Anti-missile shield: the next stage

Test failure: Delay would give chance to get law and diplomacy in sync for national security.

July 12, 2000

THE MISSILE killer didn't really fail its test over the Pacific early Saturday. Because two aspects of proven technology faltered, the targeting, sensors and communications that were to be tested were not. This was the third of 19 scheduled tests. The program is delayed, not derailed.

That delay should put the ball in the next president's court. President Clinton wanted to get this irrevocably started, but cannot.

The next step is for Secretary of Defense William Cohen to report to the Senate Armed Forces Committee. Under a law enacted last year, the administration has no discretion on deployment except to say whether it is feasible. After Saturday's debacle, the limited national missile defense is not now feasible.

The law requires creation of the system, no matter if it violates the 1972 Anti-Ballistic Missile Treaty, wrecks warhead reduction talks with Russia or provokes China -- and no matter whether North Korea even develops a long-range missile.

In other words, making this decision by law last year -- without letting the administration use it as a bargaining chip in trying to negotiate a safer world -- was bad strategy and wasted expenditure by the bipartisan Congress and president.

Most of the U.S. strategic community and all the U.S. allies think this is a defense of great cost that might not work against a danger that is uncertain to materialize. It provokes powers the United States is not defending against, and could trigger a worldwide arms race Washington wants to avoid. Not a good idea.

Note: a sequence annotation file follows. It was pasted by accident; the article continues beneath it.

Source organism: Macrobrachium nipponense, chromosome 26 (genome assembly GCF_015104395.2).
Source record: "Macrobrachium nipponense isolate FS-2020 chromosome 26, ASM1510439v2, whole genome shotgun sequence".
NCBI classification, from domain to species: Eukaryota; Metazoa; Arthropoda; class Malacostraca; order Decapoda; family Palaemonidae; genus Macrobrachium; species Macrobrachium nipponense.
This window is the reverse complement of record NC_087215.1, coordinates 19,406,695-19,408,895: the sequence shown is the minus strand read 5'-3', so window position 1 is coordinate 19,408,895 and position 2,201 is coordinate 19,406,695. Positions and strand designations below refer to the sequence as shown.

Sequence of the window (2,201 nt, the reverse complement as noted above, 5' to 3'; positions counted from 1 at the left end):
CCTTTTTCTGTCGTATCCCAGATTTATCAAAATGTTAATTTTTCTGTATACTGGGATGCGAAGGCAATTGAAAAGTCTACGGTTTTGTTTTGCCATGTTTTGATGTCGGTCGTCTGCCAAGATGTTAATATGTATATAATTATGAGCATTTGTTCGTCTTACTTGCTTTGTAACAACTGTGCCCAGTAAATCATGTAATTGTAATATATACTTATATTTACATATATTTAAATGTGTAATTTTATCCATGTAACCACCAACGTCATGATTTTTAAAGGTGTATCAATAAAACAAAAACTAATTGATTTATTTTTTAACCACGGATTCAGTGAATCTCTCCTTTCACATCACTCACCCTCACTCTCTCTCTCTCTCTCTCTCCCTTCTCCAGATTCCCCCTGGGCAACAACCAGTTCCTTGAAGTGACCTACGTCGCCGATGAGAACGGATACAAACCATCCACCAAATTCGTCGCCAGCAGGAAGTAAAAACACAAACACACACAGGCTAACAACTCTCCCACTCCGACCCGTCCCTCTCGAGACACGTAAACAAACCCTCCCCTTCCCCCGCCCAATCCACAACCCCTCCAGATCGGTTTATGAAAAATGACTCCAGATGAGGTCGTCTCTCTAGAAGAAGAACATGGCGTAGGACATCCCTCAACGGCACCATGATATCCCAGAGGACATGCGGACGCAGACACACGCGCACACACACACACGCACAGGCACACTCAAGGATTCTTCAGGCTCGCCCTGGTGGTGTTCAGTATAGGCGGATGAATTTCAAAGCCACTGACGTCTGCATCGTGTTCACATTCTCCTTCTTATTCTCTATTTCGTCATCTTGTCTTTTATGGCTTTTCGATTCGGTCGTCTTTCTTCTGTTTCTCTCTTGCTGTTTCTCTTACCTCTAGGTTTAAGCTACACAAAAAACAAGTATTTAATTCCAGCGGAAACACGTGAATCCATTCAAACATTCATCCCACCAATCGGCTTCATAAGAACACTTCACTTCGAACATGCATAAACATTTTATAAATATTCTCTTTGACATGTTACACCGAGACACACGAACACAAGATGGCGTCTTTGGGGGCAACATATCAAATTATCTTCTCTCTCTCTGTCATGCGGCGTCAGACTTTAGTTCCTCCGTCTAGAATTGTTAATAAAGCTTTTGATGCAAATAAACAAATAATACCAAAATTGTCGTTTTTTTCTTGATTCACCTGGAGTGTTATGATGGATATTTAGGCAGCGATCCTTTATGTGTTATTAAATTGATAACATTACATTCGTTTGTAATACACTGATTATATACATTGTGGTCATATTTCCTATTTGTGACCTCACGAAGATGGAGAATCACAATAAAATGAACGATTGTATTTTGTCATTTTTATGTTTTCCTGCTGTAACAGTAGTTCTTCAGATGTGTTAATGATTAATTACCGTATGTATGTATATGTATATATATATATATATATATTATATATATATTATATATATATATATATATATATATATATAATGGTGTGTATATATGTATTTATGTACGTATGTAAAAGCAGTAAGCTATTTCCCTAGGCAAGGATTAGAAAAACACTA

But the administration has no right under the law of Congress to suspend it, only to report that the defense is not yet feasible. That the administration should do.

A future administration continuing to test, but refraining from building the radar, should try to negotiate North Korea's missile test moratorium into permanence, to proceed on Start III talks with Russia and to dissuade China from selling long-range missile capability to Pakistan.

That would take an act of Congress next year, to amend its folly, and arm the next administration to deal intelligently with the real world of evolving dangers.

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